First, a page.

Friday, March 31, 2017

Best Places to See in Atlantic Canada

ATLANTIC / MARITIME CANADA is a historic region to visit with nature all around. This blog is from our short trip to New Brunswick, Nova Scotia, & Prince Edward Island that covers some of the most beautiful places in Canada. This was an amazing family trip and I highly recommend everyone to visit this part of Canada. You can also be part of our trip by watching the following video.



Lots of people prefer to drive from Toronto to New Brunswick, however it's a very long and dry journey. As it would have been a problem for parents to sit for long hours, we took a flight from Moncton. We choose Moncton over Halifax as flight tickets were significantly cheaper and we needed to go to Hopewell Rocks anyways which is very close to Moncton. We rented van and went to the Hopewell Rocks directly from the Airport. Here are the key attractions we covered in New Brunswick:
  • Hopewell Rocks: They are located on the shores of the upper reaches of the Bay of Fundy at Hopewell Cape near Moncton. Due to the extreme tidal range of the Bay of Fundy, the base of the formations are covered in water twice a day. However, it is possible to view the formations from ground level at low tide. If you want to see both low and high tide then you can either spend entire day at The Rock Provincial Park or you can come back to see opposite tide. Tide schedule is published here and it is very accurate. You could do boating during early part of the high tide as well. This place reminds us power of nature. Don't miss it.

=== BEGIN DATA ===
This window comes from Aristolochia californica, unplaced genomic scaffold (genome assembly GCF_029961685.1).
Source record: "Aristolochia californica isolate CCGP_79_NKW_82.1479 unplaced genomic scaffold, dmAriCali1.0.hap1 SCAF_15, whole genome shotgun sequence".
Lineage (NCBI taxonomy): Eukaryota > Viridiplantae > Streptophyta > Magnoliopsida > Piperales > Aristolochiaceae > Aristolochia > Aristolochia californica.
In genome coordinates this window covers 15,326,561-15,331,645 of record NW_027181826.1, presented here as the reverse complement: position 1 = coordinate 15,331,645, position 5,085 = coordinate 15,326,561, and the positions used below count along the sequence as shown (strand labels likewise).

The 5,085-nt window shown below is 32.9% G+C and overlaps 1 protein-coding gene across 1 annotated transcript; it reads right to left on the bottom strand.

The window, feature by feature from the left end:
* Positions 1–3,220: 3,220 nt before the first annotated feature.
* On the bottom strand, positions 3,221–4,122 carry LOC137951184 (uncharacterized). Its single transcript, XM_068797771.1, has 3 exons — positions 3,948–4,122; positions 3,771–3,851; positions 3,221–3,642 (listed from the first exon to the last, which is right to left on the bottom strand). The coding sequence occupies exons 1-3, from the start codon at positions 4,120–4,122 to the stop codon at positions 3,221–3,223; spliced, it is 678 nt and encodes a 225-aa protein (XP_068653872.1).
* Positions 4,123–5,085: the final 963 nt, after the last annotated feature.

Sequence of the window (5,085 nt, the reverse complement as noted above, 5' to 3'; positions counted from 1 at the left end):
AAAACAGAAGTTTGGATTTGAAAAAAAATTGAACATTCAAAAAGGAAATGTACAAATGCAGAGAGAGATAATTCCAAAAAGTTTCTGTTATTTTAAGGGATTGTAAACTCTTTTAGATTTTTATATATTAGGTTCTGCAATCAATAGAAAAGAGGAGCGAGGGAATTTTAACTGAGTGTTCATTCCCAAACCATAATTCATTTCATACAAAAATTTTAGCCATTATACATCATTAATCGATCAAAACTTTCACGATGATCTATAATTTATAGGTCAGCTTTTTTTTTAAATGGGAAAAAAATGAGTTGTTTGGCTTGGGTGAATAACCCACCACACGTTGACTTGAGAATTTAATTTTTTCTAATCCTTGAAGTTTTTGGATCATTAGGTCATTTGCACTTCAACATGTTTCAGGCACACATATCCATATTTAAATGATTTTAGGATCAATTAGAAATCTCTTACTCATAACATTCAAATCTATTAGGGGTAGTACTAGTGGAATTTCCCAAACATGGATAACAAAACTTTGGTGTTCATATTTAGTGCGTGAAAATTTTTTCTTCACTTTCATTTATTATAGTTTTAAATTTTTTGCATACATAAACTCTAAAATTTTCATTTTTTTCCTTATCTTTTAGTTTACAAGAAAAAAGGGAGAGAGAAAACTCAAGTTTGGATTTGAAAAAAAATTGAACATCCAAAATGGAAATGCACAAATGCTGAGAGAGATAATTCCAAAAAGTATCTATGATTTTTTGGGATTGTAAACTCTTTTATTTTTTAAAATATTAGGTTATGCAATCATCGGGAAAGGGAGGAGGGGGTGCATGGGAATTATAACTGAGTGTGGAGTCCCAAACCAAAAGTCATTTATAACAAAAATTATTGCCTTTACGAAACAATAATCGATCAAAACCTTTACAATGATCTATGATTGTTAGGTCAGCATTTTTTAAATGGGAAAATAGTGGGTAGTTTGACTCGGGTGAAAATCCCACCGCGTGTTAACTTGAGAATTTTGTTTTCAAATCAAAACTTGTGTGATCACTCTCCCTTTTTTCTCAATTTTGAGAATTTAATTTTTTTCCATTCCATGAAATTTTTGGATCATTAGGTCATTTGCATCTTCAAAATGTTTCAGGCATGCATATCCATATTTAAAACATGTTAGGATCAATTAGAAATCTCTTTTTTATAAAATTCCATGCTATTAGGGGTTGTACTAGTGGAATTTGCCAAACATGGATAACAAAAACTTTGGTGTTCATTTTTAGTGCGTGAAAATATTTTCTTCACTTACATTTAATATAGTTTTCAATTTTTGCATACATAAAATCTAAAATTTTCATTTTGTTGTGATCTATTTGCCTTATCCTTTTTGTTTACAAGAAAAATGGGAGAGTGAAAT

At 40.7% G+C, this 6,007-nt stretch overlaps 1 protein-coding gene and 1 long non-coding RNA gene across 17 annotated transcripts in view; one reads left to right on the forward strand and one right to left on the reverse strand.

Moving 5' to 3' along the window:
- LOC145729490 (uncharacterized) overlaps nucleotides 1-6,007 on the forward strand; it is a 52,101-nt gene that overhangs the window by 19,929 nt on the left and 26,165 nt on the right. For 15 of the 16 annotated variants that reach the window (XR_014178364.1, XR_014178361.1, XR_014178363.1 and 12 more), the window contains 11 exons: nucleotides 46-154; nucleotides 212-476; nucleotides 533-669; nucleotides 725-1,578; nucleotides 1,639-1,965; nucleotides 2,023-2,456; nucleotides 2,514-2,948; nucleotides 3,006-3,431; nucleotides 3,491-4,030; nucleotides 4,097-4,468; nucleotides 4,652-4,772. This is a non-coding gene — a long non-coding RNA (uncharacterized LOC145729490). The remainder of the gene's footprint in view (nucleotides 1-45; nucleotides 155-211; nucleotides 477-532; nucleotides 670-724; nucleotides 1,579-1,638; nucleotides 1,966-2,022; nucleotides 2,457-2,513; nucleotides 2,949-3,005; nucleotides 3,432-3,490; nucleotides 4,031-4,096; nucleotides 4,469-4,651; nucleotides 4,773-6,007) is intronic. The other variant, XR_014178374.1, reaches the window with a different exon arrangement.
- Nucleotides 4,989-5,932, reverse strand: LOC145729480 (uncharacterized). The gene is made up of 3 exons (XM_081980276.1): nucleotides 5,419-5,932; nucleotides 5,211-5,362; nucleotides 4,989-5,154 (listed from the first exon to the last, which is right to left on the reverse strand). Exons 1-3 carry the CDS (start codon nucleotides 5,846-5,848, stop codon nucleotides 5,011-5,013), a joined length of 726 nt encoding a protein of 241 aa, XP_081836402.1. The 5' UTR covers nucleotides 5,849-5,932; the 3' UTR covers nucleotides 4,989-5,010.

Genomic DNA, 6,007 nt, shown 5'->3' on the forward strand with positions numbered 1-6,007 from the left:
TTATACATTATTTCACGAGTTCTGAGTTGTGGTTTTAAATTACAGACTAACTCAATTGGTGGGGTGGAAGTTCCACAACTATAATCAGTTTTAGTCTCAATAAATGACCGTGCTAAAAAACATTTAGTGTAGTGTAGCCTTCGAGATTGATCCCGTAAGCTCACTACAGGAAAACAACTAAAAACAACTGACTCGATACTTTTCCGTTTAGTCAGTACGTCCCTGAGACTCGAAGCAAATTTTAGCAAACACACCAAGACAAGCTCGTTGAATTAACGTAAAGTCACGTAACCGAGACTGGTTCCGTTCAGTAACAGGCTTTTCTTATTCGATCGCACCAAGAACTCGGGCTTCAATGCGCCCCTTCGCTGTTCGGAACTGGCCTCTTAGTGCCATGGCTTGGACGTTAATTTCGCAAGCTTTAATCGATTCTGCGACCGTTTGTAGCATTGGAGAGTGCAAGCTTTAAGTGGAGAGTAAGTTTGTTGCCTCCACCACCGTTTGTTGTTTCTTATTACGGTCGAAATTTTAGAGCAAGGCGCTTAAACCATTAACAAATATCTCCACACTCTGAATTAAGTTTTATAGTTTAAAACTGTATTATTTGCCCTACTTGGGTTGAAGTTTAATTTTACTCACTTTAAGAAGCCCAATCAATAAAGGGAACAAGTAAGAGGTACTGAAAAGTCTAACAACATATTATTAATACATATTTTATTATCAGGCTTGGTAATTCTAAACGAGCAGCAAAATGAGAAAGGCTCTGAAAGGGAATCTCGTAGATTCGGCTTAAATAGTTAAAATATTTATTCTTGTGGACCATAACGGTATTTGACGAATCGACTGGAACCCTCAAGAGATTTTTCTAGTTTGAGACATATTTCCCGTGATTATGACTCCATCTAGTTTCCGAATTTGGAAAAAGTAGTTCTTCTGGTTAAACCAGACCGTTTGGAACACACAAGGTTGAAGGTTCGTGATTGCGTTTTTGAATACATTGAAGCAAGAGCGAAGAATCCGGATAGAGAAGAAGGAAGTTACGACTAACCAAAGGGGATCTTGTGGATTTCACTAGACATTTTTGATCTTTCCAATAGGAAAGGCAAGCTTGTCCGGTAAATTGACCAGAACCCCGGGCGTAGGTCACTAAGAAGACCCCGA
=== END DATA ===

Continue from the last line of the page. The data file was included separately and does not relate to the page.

• Pays de la Sagouine - An Acadian Village: Purpose of travel is not just to see places but also to learn about local culture. This village was an excellent place and we got to know a lot about acadian culture as well. I highly recommend to go to places like this. This place was amazingly beautiful as well. Surprisingly, this was amongst the best time spent during the trip.
  • Parlee Beach in Shediac: There are many beaches and beautiful spots on the way. We took lot of pictures on the way and found this beach one of the best place to spend few hours for swimming in deep blue water. 
Here is the map of what we covered. You may go further to The Acadian Coast. New Brunswick Tourism website was very helpful in planning.


It is one of the three Maritime Provinces and is the smallest province in both land area and population. According to the 2011 census, the province of Prince Edward Island has 140,204 residents. It consists of the main island and 231 minor islands. Altogether, the entire province has a land area of 5,685.73 km2 (2,195.27 sq mi).Following Map summarizes the entire island beautifully.

Because of the time limitation we drove from Moncton through confederation bridge and entered PEI at Borden Carleton in the morning. We then covered in the following order:
  • Red Sands Shore: Along the southern shore of the Island, you’re going to find a great many beautiful walking trails and red sand beaches. This is an ideal place to start if you’re looking for easy hikes, picnic locations, and beach combing! Spots like the Port-la-Joye-Fort Amherst National Historic Site will give your children a chance to run around while taking in some absolutely beautiful scenery and offering a spectacular view of the Charlottetown Harbour. 
  • Cavendish Beach: This beautiful beach is part of the Green Gables Shore Touring Region.